The older one gets, the more college sports make the head shake. It’s not the money or the corruption. It’s not the academic compromises involved in putting on athletic shows. All of that’s been around forever, and it’s part of the guilty pleasure involved with following college sports.
But the kids. You just don’t know what you’re going to get from the kids, because they don’t know what they’re up against. By the time they’ve figured it out, they’re off to life and a new bunch of kids comes through only to make the same errors their predecessors might have outgrown.
The University of Cincinnati basketball team brought all this to mind over the past week, when it lost three games it needed and should have won. The Bearcats needed to win at South Florida and then win at home against Seton Hall on Senior Day in order to clinch a winning record in the Big East, a 20-win season and, at the very least, serious credibility for an NCAA Tournament bid.
Most fans were fairly the confident the Bearcats could knock out those two wins. South Florida had fallen 12 games out of the Big East lead and hit the dreaded 20-loss mark for the season. Seton Hall had lost two straight and five of its last six, including a loss to St. John’s, which went on to end the regular season with a losing record.
Frankly, it’s the fan’s job to be confident that UC would win those games. A team that couldn’t be expected to win them with the NCAA Tournament on the line shouldn’t expect a lot of fans. If attendance figures are a guide, the Bearcats don’t.
It’s a team’s job to be confident, too, but in a much more engaged style. The team’s job is to seize the moment, take those games and earn those fruits. But the Bearcats couldn’t close the deal in any of the three games.
At South Florida, they frittered away a 31-24 lead early in the second half with their disappearing defense that allowed 46 points in the last 19 minutes on the way to a 70-59 loss.
Then they closed out the regular season at Fifth Third Arena on March 7, building a 24-10 lead against Seton Hall with six minutes left in the first half only to lose in overtime.
Love what UC head coach Mick Cronin said to the morning paper after Seton Hall: “We’ve struggled with significance.”
The Bearcats went to the Big East Tournament having earned a first-round meeting against DePaul, which finished its Big East schedule 0-18. A win or two would have given UC 20 wins but not an NCAA berth. A win against the conference’s giants might have put UC back into the conversation. And, of course, a later win in the league championship would have secured an automatic NCAA bid.
None of that happened. Instead, UC lost to DePaul — a team that hadn’t won a game anywhere since late December — in the Big East Tournament’s first round March 10. The Bearcats shot 36 percent from the field and once again gave up a second half lead. Ouch.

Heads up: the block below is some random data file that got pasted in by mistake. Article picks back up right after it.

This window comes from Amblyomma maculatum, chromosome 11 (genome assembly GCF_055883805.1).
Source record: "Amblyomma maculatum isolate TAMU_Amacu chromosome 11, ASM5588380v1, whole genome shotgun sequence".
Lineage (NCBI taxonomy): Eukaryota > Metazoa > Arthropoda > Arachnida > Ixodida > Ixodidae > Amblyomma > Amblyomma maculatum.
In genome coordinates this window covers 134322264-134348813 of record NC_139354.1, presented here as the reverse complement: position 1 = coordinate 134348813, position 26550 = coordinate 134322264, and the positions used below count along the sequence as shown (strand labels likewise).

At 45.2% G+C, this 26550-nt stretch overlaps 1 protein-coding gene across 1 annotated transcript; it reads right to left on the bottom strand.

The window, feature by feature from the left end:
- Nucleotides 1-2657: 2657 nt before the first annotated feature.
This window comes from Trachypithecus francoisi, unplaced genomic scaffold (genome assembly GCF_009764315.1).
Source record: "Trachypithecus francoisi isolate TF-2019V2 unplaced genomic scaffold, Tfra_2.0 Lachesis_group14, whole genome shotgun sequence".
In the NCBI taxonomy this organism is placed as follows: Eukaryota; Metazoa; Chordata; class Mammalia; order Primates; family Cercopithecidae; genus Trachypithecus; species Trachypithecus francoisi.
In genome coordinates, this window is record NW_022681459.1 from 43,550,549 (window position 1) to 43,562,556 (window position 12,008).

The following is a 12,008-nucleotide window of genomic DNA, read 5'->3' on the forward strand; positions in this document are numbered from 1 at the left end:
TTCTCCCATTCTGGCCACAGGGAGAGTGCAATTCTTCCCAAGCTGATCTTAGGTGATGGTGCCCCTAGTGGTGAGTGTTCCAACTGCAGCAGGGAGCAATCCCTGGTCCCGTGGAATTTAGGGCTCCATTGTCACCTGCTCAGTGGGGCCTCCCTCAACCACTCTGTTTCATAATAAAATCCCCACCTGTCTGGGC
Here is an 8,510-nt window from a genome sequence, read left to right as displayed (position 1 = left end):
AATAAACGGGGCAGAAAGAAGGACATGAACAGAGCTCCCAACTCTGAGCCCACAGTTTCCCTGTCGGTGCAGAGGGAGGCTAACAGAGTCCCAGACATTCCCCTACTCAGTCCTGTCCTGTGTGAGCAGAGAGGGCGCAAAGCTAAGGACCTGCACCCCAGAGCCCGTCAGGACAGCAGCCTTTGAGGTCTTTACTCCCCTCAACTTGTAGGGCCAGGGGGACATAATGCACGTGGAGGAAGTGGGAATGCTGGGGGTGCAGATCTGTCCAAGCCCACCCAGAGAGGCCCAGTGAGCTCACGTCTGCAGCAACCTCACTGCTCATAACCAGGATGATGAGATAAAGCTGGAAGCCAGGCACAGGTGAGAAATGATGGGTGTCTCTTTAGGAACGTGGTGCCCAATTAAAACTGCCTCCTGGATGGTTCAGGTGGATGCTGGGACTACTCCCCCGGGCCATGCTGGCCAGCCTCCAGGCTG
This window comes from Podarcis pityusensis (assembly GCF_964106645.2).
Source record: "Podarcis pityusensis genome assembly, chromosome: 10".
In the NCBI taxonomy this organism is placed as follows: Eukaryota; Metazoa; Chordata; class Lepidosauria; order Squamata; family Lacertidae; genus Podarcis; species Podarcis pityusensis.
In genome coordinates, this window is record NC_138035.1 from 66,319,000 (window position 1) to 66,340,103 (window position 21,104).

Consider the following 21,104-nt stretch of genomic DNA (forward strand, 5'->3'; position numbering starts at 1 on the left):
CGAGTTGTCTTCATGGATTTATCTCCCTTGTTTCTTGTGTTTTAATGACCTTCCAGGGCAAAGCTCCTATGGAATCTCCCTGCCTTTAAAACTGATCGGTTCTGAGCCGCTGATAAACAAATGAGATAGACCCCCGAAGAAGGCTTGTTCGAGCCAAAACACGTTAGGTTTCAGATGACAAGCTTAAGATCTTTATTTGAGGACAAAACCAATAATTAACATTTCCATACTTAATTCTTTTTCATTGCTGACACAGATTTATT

Not to join the chorus against Cronin, but his teams are making a habit of poor finishes. Last year, the Bearcats lost their last five regular season games in the Big East. This year, with a much better team, they lost their final four, including three against lower-sector opponents with an NCAA bid on the line.
One assumes, perhaps wrongly, that UC is better than South Florida, Seton Hall and DePaul. Not only did the Bearcats finish better than those three within and outside the Big East, but the Bearcats hadn’t lost a game they should’ve won.
That was, indeed, one of the more encouraging aspects of their season. The Bearcats were beating teams they were supposed to beat … until they really needed to beat them.
Which makes this finish pretty hard to understand. But it’s mostly hard to understand because we old-timers knew the Bearcats should be on their guard, regardless of our own confidence. They were, after all, playing for an NCAA bid. How could they let games against bad teams get away from them with so much on the line?
And we wonder, we veteran sports fans, how it happens, time after time and year after year, that the better teams with more at stake aren’t ready to take what’s theirs. How can they not understand by now that no game is a gimme, especially when they need it most?
And it always comes back to the fact that they’re kids, especially this very young UC team from which not very much had been expected until lately. Heck, we didn’t expect much from them lately — we just wanted them to beat bad teams.
Maybe we have a right to expect that a talented group of freshmen and sophomores with an NCAA Tournament bid on the line should handle a 20-loss opponent. But maybe we shouldn’t be too surprised when it doesn’t happen, either.
They just don’t know the ropes. They’re kids who haven’t lived much history or studied it very well. As the results proved, they weren’t ready for the NCAA Tournament.
We’ve also learned, though, that any outcome short of an NCAA bid next year could be trouble for Cronin, who must figure out how to make his teams tougher down the stretch.
The college basketball season is designed to reward teams that are ready to play in March. For all the progress Cronin has made, we’re still waiting on March — and no one is in the mood to wait until March 2011.
CONTACT BILL PETERSON: email@example.com